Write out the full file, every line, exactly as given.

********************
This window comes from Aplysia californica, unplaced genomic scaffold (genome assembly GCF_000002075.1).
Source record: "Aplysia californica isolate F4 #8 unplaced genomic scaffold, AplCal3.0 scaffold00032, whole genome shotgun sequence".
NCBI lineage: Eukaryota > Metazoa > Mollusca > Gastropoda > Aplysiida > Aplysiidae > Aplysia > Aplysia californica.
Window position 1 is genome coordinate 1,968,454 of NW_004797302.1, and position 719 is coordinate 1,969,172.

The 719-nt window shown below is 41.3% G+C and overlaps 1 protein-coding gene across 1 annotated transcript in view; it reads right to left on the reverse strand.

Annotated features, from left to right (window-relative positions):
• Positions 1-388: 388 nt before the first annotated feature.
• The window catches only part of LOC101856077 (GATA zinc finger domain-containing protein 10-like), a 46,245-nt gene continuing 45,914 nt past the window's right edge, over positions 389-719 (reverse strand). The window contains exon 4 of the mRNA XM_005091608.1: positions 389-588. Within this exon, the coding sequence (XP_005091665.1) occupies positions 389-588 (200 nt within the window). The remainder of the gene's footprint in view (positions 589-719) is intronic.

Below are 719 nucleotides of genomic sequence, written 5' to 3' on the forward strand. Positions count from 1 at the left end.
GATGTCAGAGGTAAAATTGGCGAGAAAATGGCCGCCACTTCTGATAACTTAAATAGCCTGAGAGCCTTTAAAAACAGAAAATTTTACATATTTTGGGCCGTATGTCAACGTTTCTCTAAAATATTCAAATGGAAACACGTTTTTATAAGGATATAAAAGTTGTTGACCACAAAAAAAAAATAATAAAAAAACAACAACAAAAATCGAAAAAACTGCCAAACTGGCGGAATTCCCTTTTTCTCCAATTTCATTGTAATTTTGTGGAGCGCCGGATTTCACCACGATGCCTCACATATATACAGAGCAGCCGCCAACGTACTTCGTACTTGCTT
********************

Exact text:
This window comes from Aplysia californica, unplaced genomic scaffold (genome assembly GCF_000002075.1).
Source record: "Aplysia californica isolate F4 #8 unplaced genomic scaffold, AplCal3.0 scaffold00032, whole genome shotgun sequence".
NCBI lineage: Eukaryota > Metazoa > Mollusca > Gastropoda > Aplysiida > Aplysiidae > Aplysia > Aplysia californica.
Window position 1 is genome coordinate 1,968,454 of NW_004797302.1, and position 719 is coordinate 1,969,172.

The 719-nt window shown below is 41.3% G+C and overlaps 1 protein-coding gene across 1 annotated transcript in view; it reads right to left on the reverse strand.

Annotated features, from left to right (window-relative positions):
• Positions 1-388: 388 nt before the first annotated feature.
• The window catches only part of LOC101856077 (GATA zinc finger domain-containing protein 10-like), a 46,245-nt gene continuing 45,914 nt past the window's right edge, over positions 389-719 (reverse strand). The window contains exon 4 of the mRNA XM_005091608.1: positions 389-588. Within this exon, the coding sequence (XP_005091665.1) occupies positions 389-588 (200 nt within the window). The remainder of the gene's footprint in view (positions 589-719) is intronic.

Below are 719 nucleotides of genomic sequence, written 5' to 3' on the forward strand. Positions count from 1 at the left end.
GATGTCAGAGGTAAAATTGGCGAGAAAATGGCCGCCACTTCTGATAACTTAAATAGCCTGAGAGCCTTTAAAAACAGAAAATTTTACATATTTTGGGCCGTATGTCAACGTTTCTCTAAAATATTCAAATGGAAACACGTTTTTATAAGGATATAAAAGTTGTTGACCACAAAAAAAAAATAATAAAAAAACAACAACAAAAATCGAAAAAACTGCCAAACTGGCGGAATTCCCTTTTTCTCCAATTTCATTGTAATTTTGTGGAGCGCCGGATTTCACCACGATGCCTCACATATATACAGAGCAGCCGCCAACGTACTTCGTACTTGCTT